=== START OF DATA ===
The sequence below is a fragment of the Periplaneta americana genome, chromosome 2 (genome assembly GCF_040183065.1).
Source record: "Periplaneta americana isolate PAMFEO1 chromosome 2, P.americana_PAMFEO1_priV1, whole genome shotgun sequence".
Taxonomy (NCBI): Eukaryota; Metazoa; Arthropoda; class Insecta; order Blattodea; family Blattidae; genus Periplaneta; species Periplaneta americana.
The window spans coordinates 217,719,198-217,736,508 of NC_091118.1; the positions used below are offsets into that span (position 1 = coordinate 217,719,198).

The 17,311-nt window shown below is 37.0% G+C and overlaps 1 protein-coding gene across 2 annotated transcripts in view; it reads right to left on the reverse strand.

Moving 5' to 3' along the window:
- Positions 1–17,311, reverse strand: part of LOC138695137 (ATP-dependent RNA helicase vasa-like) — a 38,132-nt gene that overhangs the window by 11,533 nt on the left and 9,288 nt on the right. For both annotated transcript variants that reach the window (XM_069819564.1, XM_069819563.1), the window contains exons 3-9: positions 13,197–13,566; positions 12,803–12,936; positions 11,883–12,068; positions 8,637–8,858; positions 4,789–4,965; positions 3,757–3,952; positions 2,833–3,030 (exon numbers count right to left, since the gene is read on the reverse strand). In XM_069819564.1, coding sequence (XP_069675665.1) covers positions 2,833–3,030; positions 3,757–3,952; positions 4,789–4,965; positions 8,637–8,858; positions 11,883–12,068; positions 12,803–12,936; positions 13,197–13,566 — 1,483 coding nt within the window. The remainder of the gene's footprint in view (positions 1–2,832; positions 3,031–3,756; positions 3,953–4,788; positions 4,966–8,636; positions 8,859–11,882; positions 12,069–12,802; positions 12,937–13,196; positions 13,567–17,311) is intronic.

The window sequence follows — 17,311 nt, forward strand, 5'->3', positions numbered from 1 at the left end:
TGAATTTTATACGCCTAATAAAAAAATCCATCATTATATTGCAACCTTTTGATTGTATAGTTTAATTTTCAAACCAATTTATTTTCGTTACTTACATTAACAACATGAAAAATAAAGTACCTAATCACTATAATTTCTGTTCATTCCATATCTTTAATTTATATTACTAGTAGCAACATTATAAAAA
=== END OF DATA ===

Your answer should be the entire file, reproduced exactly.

The sequence below is a fragment of the Periplaneta americana genome, chromosome 2 (genome assembly GCF_040183065.1).
Source record: "Periplaneta americana isolate PAMFEO1 chromosome 2, P.americana_PAMFEO1_priV1, whole genome shotgun sequence".
Taxonomy (NCBI): Eukaryota; Metazoa; Arthropoda; class Insecta; order Blattodea; family Blattidae; genus Periplaneta; species Periplaneta americana.
The window spans coordinates 217,719,198-217,736,508 of NC_091118.1; the positions used below are offsets into that span (position 1 = coordinate 217,719,198).

The 17,311-nt window shown below is 37.0% G+C and overlaps 1 protein-coding gene across 2 annotated transcripts in view; it reads right to left on the reverse strand.

Moving 5' to 3' along the window:
- Positions 1–17,311, reverse strand: part of LOC138695137 (ATP-dependent RNA helicase vasa-like) — a 38,132-nt gene that overhangs the window by 11,533 nt on the left and 9,288 nt on the right. For both annotated transcript variants that reach the window (XM_069819564.1, XM_069819563.1), the window contains exons 3-9: positions 13,197–13,566; positions 12,803–12,936; positions 11,883–12,068; positions 8,637–8,858; positions 4,789–4,965; positions 3,757–3,952; positions 2,833–3,030 (exon numbers count right to left, since the gene is read on the reverse strand). In XM_069819564.1, coding sequence (XP_069675665.1) covers positions 2,833–3,030; positions 3,757–3,952; positions 4,789–4,965; positions 8,637–8,858; positions 11,883–12,068; positions 12,803–12,936; positions 13,197–13,566 — 1,483 coding nt within the window. The remainder of the gene's footprint in view (positions 1–2,832; positions 3,031–3,756; positions 3,953–4,788; positions 4,966–8,636; positions 8,859–11,882; positions 12,069–12,802; positions 12,937–13,196; positions 13,567–17,311) is intronic.

The window sequence follows — 17,311 nt, forward strand, 5'->3', positions numbered from 1 at the left end:
TGAATTTTATACGCCTAATAAAAAAATCCATCATTATATTGCAACCTTTTGATTGTATAGTTTAATTTTCAAACCAATTTATTTTCGTTACTTACATTAACAACATGAAAAATAAAGTACCTAATCACTATAATTTCTGTTCATTCCATATCTTTAATTTATATTACTAGTAGCAACATTATAAAAA